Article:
This was not a Dove commercial. But, the face looking back at me just didn’t look like me.

As I write this, exactly one week ago, on Tuesday, April 16, the Huffington Post‘s Huff Post Women section included the Emma Gray article, “Dove’s ‘Real Beauty Sketches’ Ad Campaign Tells Women ‘You’re More Beautiful Than You Think‘”.  The article focused on Dove’s newest ad campaign featuring an interesting — whether you love it or hate it — commercial.  If you haven’t seen it, take a look.

This isn’t a post chiming in on comments by some who have issues with the fact that the women chosen weren’t reflective of the diverse society in which most of us in the United States live, or whatever else is the gripe.  This is a post about something I experienced days later.

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Some time ago, I’d purchased a Groupon for a professional photography session — studio, lights, make-up artist — the works.  I needed headshots working in Corporate America, and really, I’d wanted a new set of professional photos.  The last time I’d treated myself, it was almost 20 years ago.

The date seemed to be rushing towards me.  I wasn’t ready.  Nope.  I hadn’t lost 20 pounds and my bellies were still where I left them…on me.  I needed more time. *panic*  Too late.  It was now the night before and I had an appointment first thing in the morning, on a Saturday morning, I might add (this was so nuts), and I couldn’t think of a reason to call to cancel.  Short of a family emergency or my own personal emergency that involved a hospital visit, there was no way out of this.  I had to go.  Bottom line:  I needed to find it in me to turn on the charm and turn off the nerves through what I envisioned would be excessive “cheesing” and three wardrobe changes.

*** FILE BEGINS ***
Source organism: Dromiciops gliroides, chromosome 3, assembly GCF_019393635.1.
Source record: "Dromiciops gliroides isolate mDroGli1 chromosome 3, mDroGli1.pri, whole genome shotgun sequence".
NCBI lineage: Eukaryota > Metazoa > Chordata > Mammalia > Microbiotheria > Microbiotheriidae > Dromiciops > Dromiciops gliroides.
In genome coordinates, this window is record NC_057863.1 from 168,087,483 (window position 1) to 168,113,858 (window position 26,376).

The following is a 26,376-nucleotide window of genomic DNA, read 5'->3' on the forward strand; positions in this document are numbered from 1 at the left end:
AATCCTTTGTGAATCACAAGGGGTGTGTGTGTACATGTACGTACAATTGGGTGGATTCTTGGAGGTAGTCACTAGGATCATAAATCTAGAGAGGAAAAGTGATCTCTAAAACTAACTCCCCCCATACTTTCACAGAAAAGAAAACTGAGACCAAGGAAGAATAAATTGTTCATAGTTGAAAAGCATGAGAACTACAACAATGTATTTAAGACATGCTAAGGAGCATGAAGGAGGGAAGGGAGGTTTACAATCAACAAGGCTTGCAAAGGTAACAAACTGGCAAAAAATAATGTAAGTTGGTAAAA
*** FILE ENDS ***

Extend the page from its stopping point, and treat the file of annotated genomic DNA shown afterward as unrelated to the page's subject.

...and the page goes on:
It’s was a long time since I did one of these, and even then, it wasn’t professional-professional with lights, cameras and a true make-up artist.  Heck, the last time I did this, the photographer didn’t even use a digital camera!  (Those were not the “norm”.)  I had negatives.  All I really remember from that shoot are two things:  (1)  The scarf I had wrapped around my head framing my hair — yes, hair (because, you know, that’s stylin’…smh) and (2) my cousin plucked my eye brows for the first time into oblivion a night or two before. I could barely feel the top half of my face.  I was still hurting.

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Morning broke on Saturday and off I went — small suitcase in tow.  Yes, a suitcase.  (Look, I had clothes and several pairs of high heels.  Don’t judge me.)

Fast Forward:  The actual shoot was not as painful as I thought it would be.  The photographer made me extremely comfortable, I almost forgot about the 2 decade time lapse and 30 extra pounds I was carrying.  Then, it was over.  The last shot.  I had nothing but anxiety.  How would I look?  Would I have paid for this, gone through an intensive wardrobe prep, lugging a suitcase on a Saturday morning through Midtown Manhattan to a photo studio near Times Square only to then see the end result and be completely disappointed and deflated about how I looked?

Modern technology allows you to see things almost immediately — almost 250 shots.  Yes, that many.